This is a continuation of the Signal Chain Basics article #73 (Signal Chain Basics #73: Audio metering, enjoying the VU) where we discussed the basics of audio metering systems. There are four main ways that manufacturers implement audio monitoring discretely, especially in systems that are low on DSP audio processing. Integration time and peak levels usually are handled by the external analog signal conditioning. However, in systems with enough digital signal processing (DSP), millions of instructions per second (MIPS), and memory, this can be handled on chip.
Low end analog — comparators
Figure 1 shows a simple system using comparators to do the level monitoring. The key advantages to using this method are cost and design simplicity.
In Figure 2 we used the LM3914/5/6 LED metering products, which essentially are precision-trimmed comparators with additional support circuitry, such as current sources. Large range LED meters can be built by daisy chaining these devices. The datasheets for these devices have great examples of front-end circuits that can be used for this, and for the comparator and MSP430 solutions.
Many “Pro Audio” solutions on the market use the LM391x devices, as they contain 90 percent of the circuitry to implement a high quality, reliable, simple-to-implement analog VU meter.
Low-end mixed signal microprocessor
In my most recent design, I used the ADC10 peripheral on an MSP430G2231. The 10-bit analog-to-digital converter (ADC) allows capture of up to 60 dB of dynamic range (1024 linear steps). As I won't be listening to the output, the “distortion” really isn't critical. Absolute accuracy isn't guaranteed, but as the comparator is based in software (for example, If ADC10MEM < 0x01FF LED1 ON), it can be easily trimmed.
Figure 3 shows the basic connection. The ADC is running as quickly as possible with a basic “IF-THEN” comparator software matrix being implemented. This design can be extended by running the microcontroller with a UART interface, and allowing threshold levels to be modified via a USB-UART cable, etc. Additionally, for those feeling brave, the load on the 3V3 rail can be steadied by using a constant current source, so that a fixed 20mA (or whatever LED current you want) always will be drawn from the power rail. This also maintains a constant current through the ground plane.
High-end mixed signal
If your system requires any kind of audio processing, even something as simple as an audio crossover, a mini-DSP device, such as PCM3070 is an ideal drop-in solution. The Purepath Studio tools offer the ability to drop in blocks of code graphically to implement level meters. It’s even possible to use multiple blocks in parallel to monitor multiple channels, or to monitor multiple frequency bands.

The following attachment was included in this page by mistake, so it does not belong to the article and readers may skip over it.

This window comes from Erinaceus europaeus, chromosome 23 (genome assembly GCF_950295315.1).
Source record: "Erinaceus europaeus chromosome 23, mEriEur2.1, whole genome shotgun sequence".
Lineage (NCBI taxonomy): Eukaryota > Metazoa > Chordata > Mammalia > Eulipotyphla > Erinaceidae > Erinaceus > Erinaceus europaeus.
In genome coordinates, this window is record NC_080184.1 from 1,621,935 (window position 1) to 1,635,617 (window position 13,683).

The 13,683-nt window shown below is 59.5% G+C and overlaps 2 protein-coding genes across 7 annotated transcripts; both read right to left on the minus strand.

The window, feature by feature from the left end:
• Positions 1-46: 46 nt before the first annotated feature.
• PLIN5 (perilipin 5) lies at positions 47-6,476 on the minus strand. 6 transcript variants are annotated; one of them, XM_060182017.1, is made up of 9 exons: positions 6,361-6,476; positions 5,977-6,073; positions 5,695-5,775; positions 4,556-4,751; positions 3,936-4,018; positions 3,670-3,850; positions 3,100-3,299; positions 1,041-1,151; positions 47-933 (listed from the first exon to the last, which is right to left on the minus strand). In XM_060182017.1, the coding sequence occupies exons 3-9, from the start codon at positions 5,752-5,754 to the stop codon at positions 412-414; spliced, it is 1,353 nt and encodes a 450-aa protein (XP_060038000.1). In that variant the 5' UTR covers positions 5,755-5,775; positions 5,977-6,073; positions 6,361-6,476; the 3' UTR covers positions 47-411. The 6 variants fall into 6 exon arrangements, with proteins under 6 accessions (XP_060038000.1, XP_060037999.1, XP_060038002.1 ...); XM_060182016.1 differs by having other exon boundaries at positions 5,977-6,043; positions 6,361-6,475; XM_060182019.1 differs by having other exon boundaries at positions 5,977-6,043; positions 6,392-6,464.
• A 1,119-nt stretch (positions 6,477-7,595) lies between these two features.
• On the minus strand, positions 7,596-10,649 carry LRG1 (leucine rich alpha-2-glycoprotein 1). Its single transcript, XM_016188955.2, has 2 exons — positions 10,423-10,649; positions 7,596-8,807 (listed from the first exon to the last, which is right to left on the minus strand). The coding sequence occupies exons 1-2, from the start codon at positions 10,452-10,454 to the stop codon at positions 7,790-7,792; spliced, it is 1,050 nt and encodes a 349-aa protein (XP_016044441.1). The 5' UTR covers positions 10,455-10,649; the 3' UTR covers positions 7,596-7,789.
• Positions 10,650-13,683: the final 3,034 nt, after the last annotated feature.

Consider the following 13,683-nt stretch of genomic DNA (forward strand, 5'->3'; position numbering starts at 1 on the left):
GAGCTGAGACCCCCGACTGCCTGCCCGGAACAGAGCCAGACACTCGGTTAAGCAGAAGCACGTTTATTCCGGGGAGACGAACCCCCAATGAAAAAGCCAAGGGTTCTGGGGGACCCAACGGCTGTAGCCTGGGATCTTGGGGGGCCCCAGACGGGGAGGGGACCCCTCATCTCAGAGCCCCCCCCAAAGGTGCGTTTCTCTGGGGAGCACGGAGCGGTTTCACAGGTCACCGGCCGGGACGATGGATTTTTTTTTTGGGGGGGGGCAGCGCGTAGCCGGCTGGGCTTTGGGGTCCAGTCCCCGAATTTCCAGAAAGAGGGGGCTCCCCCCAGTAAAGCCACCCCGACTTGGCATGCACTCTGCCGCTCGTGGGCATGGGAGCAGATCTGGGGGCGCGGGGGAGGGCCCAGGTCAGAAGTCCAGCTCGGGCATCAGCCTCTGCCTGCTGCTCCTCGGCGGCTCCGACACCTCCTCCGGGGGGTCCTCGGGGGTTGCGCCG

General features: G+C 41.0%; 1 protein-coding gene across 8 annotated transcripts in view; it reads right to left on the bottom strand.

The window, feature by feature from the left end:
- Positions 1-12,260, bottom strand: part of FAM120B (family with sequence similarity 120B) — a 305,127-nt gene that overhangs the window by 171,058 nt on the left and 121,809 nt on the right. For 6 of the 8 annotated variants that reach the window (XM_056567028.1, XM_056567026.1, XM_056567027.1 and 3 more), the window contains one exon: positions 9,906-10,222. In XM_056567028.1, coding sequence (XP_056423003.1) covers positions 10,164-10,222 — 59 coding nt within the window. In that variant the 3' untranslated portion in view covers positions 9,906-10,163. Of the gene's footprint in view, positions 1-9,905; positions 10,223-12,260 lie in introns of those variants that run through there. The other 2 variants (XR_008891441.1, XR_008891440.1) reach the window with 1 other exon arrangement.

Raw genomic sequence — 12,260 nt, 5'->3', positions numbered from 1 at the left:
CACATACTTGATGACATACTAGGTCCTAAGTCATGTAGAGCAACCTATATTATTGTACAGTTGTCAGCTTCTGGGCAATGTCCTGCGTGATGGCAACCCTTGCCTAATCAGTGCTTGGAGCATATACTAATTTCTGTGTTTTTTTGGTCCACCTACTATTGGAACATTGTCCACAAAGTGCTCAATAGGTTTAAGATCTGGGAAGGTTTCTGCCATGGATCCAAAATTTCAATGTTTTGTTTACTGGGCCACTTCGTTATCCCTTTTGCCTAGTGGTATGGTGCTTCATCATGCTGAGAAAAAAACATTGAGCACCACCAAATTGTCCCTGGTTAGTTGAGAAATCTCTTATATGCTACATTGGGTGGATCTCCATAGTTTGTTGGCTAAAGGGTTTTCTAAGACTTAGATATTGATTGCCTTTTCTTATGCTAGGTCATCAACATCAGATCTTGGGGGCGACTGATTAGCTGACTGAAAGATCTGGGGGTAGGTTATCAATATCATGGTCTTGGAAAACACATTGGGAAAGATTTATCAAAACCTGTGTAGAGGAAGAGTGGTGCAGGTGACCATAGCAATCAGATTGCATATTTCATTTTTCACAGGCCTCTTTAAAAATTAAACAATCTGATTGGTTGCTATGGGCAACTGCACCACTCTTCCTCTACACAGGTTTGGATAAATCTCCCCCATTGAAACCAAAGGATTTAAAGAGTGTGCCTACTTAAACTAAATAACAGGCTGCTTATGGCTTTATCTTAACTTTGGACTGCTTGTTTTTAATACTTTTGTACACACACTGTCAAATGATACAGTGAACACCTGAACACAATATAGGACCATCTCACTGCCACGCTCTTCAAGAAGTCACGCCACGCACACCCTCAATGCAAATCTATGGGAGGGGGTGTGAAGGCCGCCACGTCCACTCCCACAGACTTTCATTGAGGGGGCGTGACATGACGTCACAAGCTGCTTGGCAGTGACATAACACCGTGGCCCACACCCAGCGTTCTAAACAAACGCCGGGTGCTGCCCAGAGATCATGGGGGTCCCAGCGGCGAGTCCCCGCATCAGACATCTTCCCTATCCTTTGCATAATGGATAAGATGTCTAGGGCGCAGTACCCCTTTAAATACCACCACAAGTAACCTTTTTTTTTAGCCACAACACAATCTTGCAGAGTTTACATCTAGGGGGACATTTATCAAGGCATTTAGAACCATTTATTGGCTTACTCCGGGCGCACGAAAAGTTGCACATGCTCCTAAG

Moreover, the PCM3070 can monitor both analog and digital (I2S) sources. Features usually integrated into the analog front-end can be integrated into the mini-DSP process flow. Multiple LEDs can be driven either by GPIO directly on the MSP430, or by using an external shift register, such as the SN74AHC595.
Devices with programmable DSPs are wonderful. However, consider that a microcontroller (like an MSP430) typically is required to get data in and out of the device and to drive your LED displays. That inherently adds cost and a software overhead to the solution. Yet, such a solution is capable of doing much more in real time than simply processing the audio. The PCM3070 also can do the precision rectification required in software. That immediately removes the front-end circuitry required. No more buffer op amp, rectification diodes, and so on.
It has become very apparent over the audio editions of signal chain basics that a number of audio experts and “audiophiles” also read this column. I’d be really interested in understanding how you have implemented this kind of function in your products. Are there any downsides/gremlins in these implementations that you’ve experienced? Until then, keep your signals clean and noise free.
Please join us next month when we will address one of the most common problems that engineers have with INAs and PGAs: common-mode limitations.
For more information, visit www.ti.com/audio-ca.
— Dafydd Roche is an Audio Systems Engineer with TI’s High-Performance Analog team, and a graduate from the University of York (UK). When he isn’t busy pulling out his hair trying to find new ways to get an equal balance of performance, reliability, and cost, Dafydd pours his passion and knowledge of audio and music making into his work, helping designers and consumers get cleaner inputs and louder outputs. He may be reached at email@example.com